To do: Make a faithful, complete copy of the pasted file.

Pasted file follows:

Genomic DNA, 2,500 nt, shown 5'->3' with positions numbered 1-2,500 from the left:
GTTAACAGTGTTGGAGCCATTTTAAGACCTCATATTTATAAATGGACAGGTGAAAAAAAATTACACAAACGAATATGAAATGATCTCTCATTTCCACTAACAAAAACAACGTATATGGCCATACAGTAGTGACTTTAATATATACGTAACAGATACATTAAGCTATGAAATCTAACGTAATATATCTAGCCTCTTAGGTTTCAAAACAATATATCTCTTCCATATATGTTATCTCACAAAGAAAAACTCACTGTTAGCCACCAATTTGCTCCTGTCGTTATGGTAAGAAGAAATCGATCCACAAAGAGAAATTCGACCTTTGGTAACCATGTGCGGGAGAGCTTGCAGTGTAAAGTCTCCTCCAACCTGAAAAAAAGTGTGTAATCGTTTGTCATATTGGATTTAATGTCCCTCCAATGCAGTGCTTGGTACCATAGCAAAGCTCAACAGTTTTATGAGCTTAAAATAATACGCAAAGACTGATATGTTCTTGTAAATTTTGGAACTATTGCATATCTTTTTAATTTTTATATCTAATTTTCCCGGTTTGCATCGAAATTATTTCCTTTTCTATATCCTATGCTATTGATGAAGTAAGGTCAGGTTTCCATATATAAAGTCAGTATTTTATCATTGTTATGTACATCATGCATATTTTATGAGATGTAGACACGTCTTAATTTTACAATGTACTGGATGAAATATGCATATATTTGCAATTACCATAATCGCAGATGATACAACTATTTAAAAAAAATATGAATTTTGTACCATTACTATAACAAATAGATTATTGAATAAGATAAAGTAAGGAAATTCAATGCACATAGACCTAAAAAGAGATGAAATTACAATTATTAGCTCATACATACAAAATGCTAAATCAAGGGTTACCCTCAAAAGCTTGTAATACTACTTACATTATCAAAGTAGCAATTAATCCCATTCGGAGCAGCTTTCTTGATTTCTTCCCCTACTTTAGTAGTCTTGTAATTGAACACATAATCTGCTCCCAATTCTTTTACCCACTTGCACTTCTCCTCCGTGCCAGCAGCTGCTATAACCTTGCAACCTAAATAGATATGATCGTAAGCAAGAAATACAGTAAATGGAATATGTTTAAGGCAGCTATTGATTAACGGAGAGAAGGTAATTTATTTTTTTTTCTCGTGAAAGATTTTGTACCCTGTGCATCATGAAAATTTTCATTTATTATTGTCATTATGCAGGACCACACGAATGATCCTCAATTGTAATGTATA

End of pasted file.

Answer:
Genomic DNA, 2,500 nt, shown 5'->3' with positions numbered 1-2,500 from the left:
GTTAACAGTGTTGGAGCCATTTTAAGACCTCATATTTATAAATGGACAGGTGAAAAAAAATTACACAAACGAATATGAAATGATCTCTCATTTCCACTAACAAAAACAACGTATATGGCCATACAGTAGTGACTTTAATATATACGTAACAGATACATTAAGCTATGAAATCTAACGTAATATATCTAGCCTCTTAGGTTTCAAAACAATATATCTCTTCCATATATGTTATCTCACAAAGAAAAACTCACTGTTAGCCACCAATTTGCTCCTGTCGTTATGGTAAGAAGAAATCGATCCACAAAGAGAAATTCGACCTTTGGTAACCATGTGCGGGAGAGCTTGCAGTGTAAAGTCTCCTCCAACCTGAAAAAAAGTGTGTAATCGTTTGTCATATTGGATTTAATGTCCCTCCAATGCAGTGCTTGGTACCATAGCAAAGCTCAACAGTTTTATGAGCTTAAAATAATACGCAAAGACTGATATGTTCTTGTAAATTTTGGAACTATTGCATATCTTTTTAATTTTTATATCTAATTTTCCCGGTTTGCATCGAAATTATTTCCTTTTCTATATCCTATGCTATTGATGAAGTAAGGTCAGGTTTCCATATATAAAGTCAGTATTTTATCATTGTTATGTACATCATGCATATTTTATGAGATGTAGACACGTCTTAATTTTACAATGTACTGGATGAAATATGCATATATTTGCAATTACCATAATCGCAGATGATACAACTATTTAAAAAAAATATGAATTTTGTACCATTACTATAACAAATAGATTATTGAATAAGATAAAGTAAGGAAATTCAATGCACATAGACCTAAAAAGAGATGAAATTACAATTATTAGCTCATACATACAAAATGCTAAATCAAGGGTTACCCTCAAAAGCTTGTAATACTACTTACATTATCAAAGTAGCAATTAATCCCATTCGGAGCAGCTTTCTTGATTTCTTCCCCTACTTTAGTAGTCTTGTAATTGAACACATAATCTGCTCCCAATTCTTTTACCCACTTGCACTTCTCCTCCGTGCCAGCAGCTGCTATAACCTTGCAACCTAAATAGATATGATCGTAAGCAAGAAATACAGTAAATGGAATATGTTTAAGGCAGCTATTGATTAACGGAGAGAAGGTAATTTATTTTTTTTTCTCGTGAAAGATTTTGTACCCTGTGCATCATGAAAATTTTCATTTATTATTGTCATTATGCAGGACCACACGAATGATCCTCAATTGTAATGTATA